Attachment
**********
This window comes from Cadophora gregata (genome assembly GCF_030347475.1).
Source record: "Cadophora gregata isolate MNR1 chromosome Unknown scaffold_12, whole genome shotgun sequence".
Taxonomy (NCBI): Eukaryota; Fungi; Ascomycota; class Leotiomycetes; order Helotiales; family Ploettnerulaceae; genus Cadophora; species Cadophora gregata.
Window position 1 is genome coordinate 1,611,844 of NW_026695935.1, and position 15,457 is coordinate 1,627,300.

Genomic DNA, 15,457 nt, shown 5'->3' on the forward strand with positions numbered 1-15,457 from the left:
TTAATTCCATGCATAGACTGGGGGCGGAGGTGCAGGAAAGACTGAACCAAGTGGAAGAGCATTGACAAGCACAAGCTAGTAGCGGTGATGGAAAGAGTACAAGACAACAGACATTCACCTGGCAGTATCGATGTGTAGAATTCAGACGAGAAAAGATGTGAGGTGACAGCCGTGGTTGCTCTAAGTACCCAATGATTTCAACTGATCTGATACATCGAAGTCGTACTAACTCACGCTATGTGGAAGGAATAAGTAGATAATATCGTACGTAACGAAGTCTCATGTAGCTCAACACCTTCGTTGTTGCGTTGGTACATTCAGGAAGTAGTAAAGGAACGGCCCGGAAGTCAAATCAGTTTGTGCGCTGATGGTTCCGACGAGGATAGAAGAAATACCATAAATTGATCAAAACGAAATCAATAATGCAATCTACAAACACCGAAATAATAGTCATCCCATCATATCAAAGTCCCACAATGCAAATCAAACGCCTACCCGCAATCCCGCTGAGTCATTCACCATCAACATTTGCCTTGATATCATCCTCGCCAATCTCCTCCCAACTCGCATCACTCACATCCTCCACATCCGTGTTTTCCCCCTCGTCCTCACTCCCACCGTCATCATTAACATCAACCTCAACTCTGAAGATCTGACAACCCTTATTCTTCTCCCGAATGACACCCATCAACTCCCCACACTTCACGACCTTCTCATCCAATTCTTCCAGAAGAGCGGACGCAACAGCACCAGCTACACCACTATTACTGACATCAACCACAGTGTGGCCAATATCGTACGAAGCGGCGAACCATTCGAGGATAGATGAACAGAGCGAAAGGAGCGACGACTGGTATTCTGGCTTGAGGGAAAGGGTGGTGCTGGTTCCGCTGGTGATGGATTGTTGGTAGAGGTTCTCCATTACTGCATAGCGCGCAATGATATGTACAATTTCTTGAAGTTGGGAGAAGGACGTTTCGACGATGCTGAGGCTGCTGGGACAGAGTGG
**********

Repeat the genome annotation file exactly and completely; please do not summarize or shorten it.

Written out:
This window comes from Cadophora gregata (genome assembly GCF_030347475.1).
Source record: "Cadophora gregata isolate MNR1 chromosome Unknown scaffold_12, whole genome shotgun sequence".
Taxonomy (NCBI): Eukaryota; Fungi; Ascomycota; class Leotiomycetes; order Helotiales; family Ploettnerulaceae; genus Cadophora; species Cadophora gregata.
Window position 1 is genome coordinate 1,611,844 of NW_026695935.1, and position 15,457 is coordinate 1,627,300.

Genomic DNA, 15,457 nt, shown 5'->3' on the forward strand with positions numbered 1-15,457 from the left:
TTAATTCCATGCATAGACTGGGGGCGGAGGTGCAGGAAAGACTGAACCAAGTGGAAGAGCATTGACAAGCACAAGCTAGTAGCGGTGATGGAAAGAGTACAAGACAACAGACATTCACCTGGCAGTATCGATGTGTAGAATTCAGACGAGAAAAGATGTGAGGTGACAGCCGTGGTTGCTCTAAGTACCCAATGATTTCAACTGATCTGATACATCGAAGTCGTACTAACTCACGCTATGTGGAAGGAATAAGTAGATAATATCGTACGTAACGAAGTCTCATGTAGCTCAACACCTTCGTTGTTGCGTTGGTACATTCAGGAAGTAGTAAAGGAACGGCCCGGAAGTCAAATCAGTTTGTGCGCTGATGGTTCCGACGAGGATAGAAGAAATACCATAAATTGATCAAAACGAAATCAATAATGCAATCTACAAACACCGAAATAATAGTCATCCCATCATATCAAAGTCCCACAATGCAAATCAAACGCCTACCCGCAATCCCGCTGAGTCATTCACCATCAACATTTGCCTTGATATCATCCTCGCCAATCTCCTCCCAACTCGCATCACTCACATCCTCCACATCCGTGTTTTCCCCCTCGTCCTCACTCCCACCGTCATCATTAACATCAACCTCAACTCTGAAGATCTGACAACCCTTATTCTTCTCCCGAATGACACCCATCAACTCCCCACACTTCACGACCTTCTCATCCAATTCTTCCAGAAGAGCGGACGCAACAGCACCAGCTACACCACTATTACTGACATCAACCACAGTGTGGCCAATATCGTACGAAGCGGCGAACCATTCGAGGATAGATGAACAGAGCGAAAGGAGCGACGACTGGTATTCTGGCTTGAGGGAAAGGGTGGTGCTGGTTCCGCTGGTGATGGATTGTTGGTAGAGGTTCTCCATTACTGCATAGCGCGCAATGATATGTACAATTTCTTGAAGTTGGGAGAAGGACGTTTCGACGATGCTGAGGCTGCTGGGACAGAGTGG